. .

Fast Facts

Sir John A. MacDonald, credit Queen's University Archives

Cataraqui Cemetary

Canada’s first prime minister Sir John A. Macdonald is buried at Cataraqui Cemetery, as are a number of other local dignitaries.

Home >> Living >> Health Care

Health Care

Under Canadian law, all residents, including permanent residents, are guaranteed access to essential medical services. Canada's universal health system includes both "public" and "private" services.

  • Publicly funded services are considered medically necessary and covered by government health insurance plans. Some examples are visits to your family physician or surgery to repair a broken leg or ruptured appendix.
  • Private health services are not insured by government and may be covered by workplace health insurance plans, private health plans or by individual patients. Visits to the dentist or treatment by a chiropractor or naturopath are examples of private health services that are not covered by government.

Provincial and territorial governments are responsible for delivering health services in Canada and each does it a little differently. In Ontario, for example, eye examinations are publicly funded health services for people under 20 years of age and over 65, but are not covered for people outside those age groups. By comparison, Manitoba covers eye exams for people under 19 years of age and over 65.

Ontario's health system is organized into regional health authorities called Local Health Integration Networks (LHIN) that oversee health services in different geographical regions. Kingston falls under the South East Local Health Integration Network.

One of the first things newcomers should do is register for the Ontario Health Insurance Plan (OHIP), the provincial health insurance in Ontario. The insurance takes effect three months after you arrive so you will need to purchase private insurance to cover the waiting period (see Interim Federal Health Care (IFH)).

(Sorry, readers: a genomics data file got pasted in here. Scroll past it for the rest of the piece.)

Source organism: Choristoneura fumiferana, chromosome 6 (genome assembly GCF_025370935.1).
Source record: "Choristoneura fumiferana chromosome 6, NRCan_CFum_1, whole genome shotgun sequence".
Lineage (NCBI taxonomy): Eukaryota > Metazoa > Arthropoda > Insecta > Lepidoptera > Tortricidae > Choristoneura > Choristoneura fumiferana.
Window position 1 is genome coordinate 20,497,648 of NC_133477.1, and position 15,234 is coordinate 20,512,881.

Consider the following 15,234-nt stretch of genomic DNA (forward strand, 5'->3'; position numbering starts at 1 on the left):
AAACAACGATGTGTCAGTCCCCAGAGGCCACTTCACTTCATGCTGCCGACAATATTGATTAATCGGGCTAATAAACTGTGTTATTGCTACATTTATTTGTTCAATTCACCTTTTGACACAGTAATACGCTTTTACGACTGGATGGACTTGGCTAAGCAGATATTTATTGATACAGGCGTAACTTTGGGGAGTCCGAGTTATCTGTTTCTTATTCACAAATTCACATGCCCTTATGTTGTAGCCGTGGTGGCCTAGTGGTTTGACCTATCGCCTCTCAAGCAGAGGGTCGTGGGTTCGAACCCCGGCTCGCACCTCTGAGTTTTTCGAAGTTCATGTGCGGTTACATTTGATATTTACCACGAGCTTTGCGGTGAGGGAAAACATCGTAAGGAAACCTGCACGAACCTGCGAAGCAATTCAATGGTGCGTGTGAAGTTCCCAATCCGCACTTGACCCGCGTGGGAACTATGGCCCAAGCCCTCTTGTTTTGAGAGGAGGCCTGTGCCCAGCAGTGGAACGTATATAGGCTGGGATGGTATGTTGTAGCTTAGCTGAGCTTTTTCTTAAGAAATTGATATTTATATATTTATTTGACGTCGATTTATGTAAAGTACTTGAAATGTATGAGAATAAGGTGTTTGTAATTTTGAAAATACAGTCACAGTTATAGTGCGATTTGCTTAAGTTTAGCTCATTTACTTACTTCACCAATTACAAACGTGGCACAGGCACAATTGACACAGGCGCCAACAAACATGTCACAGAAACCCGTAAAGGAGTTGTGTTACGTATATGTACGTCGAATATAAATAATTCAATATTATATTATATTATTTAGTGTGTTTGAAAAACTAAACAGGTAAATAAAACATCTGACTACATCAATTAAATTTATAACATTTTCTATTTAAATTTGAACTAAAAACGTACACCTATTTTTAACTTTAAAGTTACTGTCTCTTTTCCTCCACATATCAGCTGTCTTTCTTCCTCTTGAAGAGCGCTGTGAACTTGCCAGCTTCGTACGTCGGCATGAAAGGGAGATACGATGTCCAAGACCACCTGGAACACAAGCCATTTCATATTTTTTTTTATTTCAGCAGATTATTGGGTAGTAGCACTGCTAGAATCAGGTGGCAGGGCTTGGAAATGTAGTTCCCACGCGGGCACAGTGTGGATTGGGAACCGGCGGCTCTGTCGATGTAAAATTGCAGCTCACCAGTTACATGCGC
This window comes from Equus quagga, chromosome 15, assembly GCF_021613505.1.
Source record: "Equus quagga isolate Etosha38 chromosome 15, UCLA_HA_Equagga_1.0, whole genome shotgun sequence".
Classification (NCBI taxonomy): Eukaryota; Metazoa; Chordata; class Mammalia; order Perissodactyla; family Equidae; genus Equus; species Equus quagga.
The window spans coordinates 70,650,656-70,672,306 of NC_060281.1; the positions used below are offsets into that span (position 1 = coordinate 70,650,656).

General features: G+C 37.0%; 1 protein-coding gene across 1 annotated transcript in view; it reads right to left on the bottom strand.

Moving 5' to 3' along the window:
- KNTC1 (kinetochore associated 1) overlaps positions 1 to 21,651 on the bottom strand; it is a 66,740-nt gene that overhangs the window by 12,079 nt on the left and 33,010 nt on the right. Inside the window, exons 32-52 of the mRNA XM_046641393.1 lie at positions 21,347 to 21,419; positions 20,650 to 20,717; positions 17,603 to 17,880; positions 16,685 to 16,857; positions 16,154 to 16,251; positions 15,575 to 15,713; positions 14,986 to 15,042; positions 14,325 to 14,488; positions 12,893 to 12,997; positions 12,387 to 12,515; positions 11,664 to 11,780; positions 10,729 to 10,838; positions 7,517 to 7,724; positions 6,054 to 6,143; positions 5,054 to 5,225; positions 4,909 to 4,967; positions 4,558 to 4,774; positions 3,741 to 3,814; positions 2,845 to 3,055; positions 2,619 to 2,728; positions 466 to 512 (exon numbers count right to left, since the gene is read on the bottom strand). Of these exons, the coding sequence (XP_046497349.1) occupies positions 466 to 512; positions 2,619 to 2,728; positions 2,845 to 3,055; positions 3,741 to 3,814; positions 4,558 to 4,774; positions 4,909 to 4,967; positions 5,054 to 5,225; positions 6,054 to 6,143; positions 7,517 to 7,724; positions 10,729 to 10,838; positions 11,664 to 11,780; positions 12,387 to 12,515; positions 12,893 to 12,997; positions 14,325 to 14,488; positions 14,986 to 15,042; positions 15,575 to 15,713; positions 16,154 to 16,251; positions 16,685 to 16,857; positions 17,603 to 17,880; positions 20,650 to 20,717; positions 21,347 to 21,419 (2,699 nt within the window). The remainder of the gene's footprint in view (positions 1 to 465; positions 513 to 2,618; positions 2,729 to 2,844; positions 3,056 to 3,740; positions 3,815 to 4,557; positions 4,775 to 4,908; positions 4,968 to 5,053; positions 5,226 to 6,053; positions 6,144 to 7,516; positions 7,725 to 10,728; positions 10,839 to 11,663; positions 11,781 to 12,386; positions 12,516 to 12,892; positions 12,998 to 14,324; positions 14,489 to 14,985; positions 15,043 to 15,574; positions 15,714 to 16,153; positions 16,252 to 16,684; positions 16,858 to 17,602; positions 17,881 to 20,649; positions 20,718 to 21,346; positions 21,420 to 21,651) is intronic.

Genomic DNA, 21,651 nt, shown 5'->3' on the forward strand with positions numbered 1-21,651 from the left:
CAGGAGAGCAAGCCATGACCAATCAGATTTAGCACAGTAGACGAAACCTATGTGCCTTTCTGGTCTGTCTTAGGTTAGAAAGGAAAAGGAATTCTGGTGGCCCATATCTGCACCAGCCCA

This section will help you understand the health insurance system in Ontario, the types of services it covers, the role of family doctors, hospitals, clinics and other types of health services that are available to help individuals and families.

  • Clinics — Details on the types of clinics available in Kingston. Includes flu, after-hours, and walk-in clinics.
  • Counselling — Types of counselling services and programs available in Kingston.
  • Dental & Eye Health — Information on maintaining dental and eye health. Programs, services, and what is and isn't paid by OHIP.
  • Family Doctors — Finding a family doctor in Kingston. Includes information on what they do and why your family needs one.
  • Hospitals — Information on Kingston hospitals and the services they provide.
  • Mental Health — Information on mental health services in Kingston.
  • OHIP & Health Insurance — Information on the Ontario Health Insurance Plan (OHIP) and health insurance. Includes details on private health care, Interim Federal Health Care (IFH) and prescription drugs.
  • Telehealth Ontario — Information on the Ontario government's Telehealth service that connects callers with health questions to a registered nurse.

For More Information

City of Kingston’s Emergency Services
Information on various types of emergencies — utilities disruption, extreme weather, fire, hazardous materials, human health — how the city is planning for them, how you can plan for them, and a list of who to call in case of emergency. Also includes information on personal and family (household) emergency preparedness, such as evacuation plans, go bags, etc., and a downloadable Get Ready Kingston guide.

Health Care System